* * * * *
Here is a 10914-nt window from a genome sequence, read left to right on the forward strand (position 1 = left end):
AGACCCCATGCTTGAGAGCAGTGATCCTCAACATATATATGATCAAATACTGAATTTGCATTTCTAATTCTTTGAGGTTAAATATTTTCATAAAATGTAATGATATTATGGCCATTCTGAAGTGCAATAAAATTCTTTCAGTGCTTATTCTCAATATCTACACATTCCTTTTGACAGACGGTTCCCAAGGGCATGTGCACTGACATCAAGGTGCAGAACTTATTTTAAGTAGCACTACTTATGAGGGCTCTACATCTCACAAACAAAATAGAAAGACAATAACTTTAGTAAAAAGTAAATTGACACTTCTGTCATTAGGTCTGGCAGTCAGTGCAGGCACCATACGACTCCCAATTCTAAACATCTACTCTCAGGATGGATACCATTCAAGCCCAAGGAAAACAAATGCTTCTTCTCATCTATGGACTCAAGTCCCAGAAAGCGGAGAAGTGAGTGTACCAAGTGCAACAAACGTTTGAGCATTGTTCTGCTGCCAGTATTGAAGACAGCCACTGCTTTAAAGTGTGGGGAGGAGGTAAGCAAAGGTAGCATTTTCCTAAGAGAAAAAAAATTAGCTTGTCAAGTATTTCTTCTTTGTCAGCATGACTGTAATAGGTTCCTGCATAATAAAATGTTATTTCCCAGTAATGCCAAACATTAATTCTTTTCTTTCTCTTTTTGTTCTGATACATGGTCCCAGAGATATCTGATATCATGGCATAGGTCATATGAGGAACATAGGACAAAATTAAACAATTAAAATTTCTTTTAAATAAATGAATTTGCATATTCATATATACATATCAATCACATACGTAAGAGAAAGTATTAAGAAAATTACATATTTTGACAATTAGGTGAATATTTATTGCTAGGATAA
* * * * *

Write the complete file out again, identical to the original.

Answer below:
Here is a 10914-nt window from a genome sequence, read left to right on the forward strand (position 1 = left end):
AGACCCCATGCTTGAGAGCAGTGATCCTCAACATATATATGATCAAATACTGAATTTGCATTTCTAATTCTTTGAGGTTAAATATTTTCATAAAATGTAATGATATTATGGCCATTCTGAAGTGCAATAAAATTCTTTCAGTGCTTATTCTCAATATCTACACATTCCTTTTGACAGACGGTTCCCAAGGGCATGTGCACTGACATCAAGGTGCAGAACTTATTTTAAGTAGCACTACTTATGAGGGCTCTACATCTCACAAACAAAATAGAAAGACAATAACTTTAGTAAAAAGTAAATTGACACTTCTGTCATTAGGTCTGGCAGTCAGTGCAGGCACCATACGACTCCCAATTCTAAACATCTACTCTCAGGATGGATACCATTCAAGCCCAAGGAAAACAAATGCTTCTTCTCATCTATGGACTCAAGTCCCAGAAAGCGGAGAAGTGAGTGTACCAAGTGCAACAAACGTTTGAGCATTGTTCTGCTGCCAGTATTGAAGACAGCCACTGCTTTAAAGTGTGGGGAGGAGGTAAGCAAAGGTAGCATTTTCCTAAGAGAAAAAAAATTAGCTTGTCAAGTATTTCTTCTTTGTCAGCATGACTGTAATAGGTTCCTGCATAATAAAATGTTATTTCCCAGTAATGCCAAACATTAATTCTTTTCTTTCTCTTTTTGTTCTGATACATGGTCCCAGAGATATCTGATATCATGGCATAGGTCATATGAGGAACATAGGACAAAATTAAACAATTAAAATTTCTTTTAAATAAATGAATTTGCATATTCATATATACATATCAATCACATACGTAAGAGAAAGTATTAAGAAAATTACATATTTTGACAATTAGGTGAATATTTATTGCTAGGATAA